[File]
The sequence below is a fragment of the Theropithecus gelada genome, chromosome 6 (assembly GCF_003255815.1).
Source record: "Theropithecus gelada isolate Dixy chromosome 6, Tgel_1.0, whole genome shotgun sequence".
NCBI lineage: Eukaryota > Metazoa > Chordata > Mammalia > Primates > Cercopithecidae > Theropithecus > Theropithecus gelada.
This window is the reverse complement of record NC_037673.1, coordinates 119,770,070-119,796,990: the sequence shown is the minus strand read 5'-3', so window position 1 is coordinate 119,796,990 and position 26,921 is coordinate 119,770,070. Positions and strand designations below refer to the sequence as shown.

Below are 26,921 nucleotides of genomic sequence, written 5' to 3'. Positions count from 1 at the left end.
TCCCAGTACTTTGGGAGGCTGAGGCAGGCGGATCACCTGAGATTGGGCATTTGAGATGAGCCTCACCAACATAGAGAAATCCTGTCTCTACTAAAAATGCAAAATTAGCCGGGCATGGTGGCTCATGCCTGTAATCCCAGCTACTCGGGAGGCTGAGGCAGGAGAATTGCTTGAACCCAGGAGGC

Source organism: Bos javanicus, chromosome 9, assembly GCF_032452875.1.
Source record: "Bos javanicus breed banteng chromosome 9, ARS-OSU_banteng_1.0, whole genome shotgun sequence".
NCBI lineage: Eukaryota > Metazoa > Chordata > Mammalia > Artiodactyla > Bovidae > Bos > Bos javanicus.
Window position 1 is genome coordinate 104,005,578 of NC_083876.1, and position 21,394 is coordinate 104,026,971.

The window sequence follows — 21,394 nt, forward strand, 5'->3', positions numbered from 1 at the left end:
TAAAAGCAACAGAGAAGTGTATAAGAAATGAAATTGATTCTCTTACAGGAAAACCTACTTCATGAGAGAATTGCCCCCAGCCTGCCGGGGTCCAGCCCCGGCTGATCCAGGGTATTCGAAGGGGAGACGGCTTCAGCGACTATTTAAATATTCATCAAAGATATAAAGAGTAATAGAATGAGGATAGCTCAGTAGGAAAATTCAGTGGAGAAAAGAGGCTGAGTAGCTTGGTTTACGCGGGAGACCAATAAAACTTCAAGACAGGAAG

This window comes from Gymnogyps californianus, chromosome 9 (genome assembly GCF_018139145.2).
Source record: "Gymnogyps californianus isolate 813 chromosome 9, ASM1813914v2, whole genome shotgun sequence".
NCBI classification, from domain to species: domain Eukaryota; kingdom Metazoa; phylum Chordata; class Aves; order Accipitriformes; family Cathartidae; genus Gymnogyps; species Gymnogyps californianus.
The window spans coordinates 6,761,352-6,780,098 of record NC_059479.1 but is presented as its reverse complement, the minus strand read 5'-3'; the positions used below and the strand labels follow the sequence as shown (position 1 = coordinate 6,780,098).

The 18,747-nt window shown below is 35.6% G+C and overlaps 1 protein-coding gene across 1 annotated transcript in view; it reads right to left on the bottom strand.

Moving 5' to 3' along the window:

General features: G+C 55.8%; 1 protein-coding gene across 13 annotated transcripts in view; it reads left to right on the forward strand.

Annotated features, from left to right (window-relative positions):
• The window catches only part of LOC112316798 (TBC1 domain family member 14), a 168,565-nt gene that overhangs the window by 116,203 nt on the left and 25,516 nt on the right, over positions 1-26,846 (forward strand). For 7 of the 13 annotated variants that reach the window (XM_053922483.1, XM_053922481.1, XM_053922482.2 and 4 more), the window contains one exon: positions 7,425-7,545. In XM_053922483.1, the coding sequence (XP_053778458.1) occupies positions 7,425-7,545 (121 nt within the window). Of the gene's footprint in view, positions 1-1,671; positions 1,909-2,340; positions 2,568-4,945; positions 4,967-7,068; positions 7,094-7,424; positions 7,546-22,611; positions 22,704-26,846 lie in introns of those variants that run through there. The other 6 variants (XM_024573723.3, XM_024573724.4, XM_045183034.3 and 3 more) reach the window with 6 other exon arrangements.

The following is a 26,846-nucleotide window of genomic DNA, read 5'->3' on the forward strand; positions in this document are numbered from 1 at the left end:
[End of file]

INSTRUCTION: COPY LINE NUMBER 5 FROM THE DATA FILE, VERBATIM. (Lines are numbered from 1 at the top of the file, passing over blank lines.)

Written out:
Below are 26,921 nucleotides of genomic sequence, written 5' to 3'. Positions count from 1 at the left end.